Yesterday however it was announced that Labour have now decided to accept this money, reducing the charge from 20% to 8.5%. This is an excellent move by the council, even though the money is only for one year, it provides breathing space for claimants who are already struggling with food, rent and energy price rises, a real terms benefit cut and for many the bedroom tax as well.
In January, the refusal of this money was justified on the basis that there would have to be an average 8.5% charged across all groups (except pensioners, who the coalition exempted from any possible charge), and that this would mean charging some of the severely disabled people that are currently exempted. Secondly, it was said that the council would need to find an additional £1.3m to reduce the charge to 8.5%.
Cllr Ian Cruise on twitter said that:
The Govt blinked first under pressure from BCC leadership. We still have full exemptions for pensioners, vulnerable etc…. the exemptions set out in the Motion to council stand. This is extra money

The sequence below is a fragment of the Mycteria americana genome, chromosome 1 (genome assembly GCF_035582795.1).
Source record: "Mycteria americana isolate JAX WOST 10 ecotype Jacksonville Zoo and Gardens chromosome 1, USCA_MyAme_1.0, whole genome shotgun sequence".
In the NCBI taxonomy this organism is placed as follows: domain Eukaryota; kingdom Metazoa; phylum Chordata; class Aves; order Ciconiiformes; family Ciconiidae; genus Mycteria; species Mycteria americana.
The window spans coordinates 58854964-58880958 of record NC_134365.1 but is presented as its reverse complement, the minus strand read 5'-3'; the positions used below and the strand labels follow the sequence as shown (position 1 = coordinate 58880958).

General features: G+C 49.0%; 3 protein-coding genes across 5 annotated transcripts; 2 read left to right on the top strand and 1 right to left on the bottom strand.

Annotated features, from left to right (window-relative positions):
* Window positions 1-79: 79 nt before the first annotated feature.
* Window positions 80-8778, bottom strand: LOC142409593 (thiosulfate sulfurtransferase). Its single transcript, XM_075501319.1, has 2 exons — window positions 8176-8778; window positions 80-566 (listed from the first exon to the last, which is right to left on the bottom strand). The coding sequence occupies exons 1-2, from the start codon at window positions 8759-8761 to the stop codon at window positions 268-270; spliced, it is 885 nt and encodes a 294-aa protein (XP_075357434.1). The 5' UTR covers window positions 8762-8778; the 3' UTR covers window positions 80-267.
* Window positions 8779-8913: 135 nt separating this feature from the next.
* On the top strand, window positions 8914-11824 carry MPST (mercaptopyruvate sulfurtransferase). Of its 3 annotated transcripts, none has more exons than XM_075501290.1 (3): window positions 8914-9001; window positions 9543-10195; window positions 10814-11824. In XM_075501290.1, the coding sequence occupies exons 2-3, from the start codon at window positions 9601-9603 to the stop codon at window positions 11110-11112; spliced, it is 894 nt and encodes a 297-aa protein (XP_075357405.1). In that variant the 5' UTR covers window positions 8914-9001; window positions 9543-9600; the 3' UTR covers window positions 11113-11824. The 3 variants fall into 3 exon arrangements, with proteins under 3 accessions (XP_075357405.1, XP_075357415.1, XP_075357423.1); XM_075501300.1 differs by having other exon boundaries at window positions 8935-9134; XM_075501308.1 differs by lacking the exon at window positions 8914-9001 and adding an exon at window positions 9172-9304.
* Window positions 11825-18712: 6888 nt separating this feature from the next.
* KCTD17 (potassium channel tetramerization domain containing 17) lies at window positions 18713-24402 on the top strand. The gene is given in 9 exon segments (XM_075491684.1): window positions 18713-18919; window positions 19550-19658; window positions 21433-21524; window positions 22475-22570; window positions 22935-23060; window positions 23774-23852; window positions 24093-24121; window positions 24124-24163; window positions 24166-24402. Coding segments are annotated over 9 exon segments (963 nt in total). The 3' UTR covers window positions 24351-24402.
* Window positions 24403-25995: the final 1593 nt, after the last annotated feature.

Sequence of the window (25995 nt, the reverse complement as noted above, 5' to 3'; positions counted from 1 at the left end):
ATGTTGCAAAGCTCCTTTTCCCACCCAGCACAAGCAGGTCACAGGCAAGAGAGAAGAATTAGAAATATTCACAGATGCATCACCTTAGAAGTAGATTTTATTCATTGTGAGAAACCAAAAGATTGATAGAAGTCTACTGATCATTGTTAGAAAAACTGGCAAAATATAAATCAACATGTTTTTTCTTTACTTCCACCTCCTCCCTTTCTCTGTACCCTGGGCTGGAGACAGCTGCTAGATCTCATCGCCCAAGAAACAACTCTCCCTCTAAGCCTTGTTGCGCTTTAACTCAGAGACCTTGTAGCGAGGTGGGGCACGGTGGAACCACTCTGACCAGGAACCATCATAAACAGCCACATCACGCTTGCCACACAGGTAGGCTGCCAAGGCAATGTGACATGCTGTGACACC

This is good news for claimants, who will presumably receive an updated bill shortly. The council say that details will be released soon. For anyone who cannot or will not pay this charge, it also means that it will take even longer for any court action to become financially viable. At an average of less than £2.50/week, the debt will build up slowly, court action costs thousands of pounds to undertake so whether the council will ever prosecute claimants in this position remains to be seen. If they do then there is possibility of jail. From a financial perspective, it costs £40,000/year to keep someone in jail, so it would be cheaper for the taxpayer to forget this debt rather than lock someone up.
We are still waiting clarification on whether the council will need to find £1.3m from somewhere else to cover this reduction, as they said they would in January, but this is a good move to accept the money on offer. We are not going to pretend that an 8.5% charge is good though, it isn’t. No claimant should be paying council tax and we would like to see the Labour party joining in the fight for alternatives to austerity rather than passively passing on cuts made by the coalition.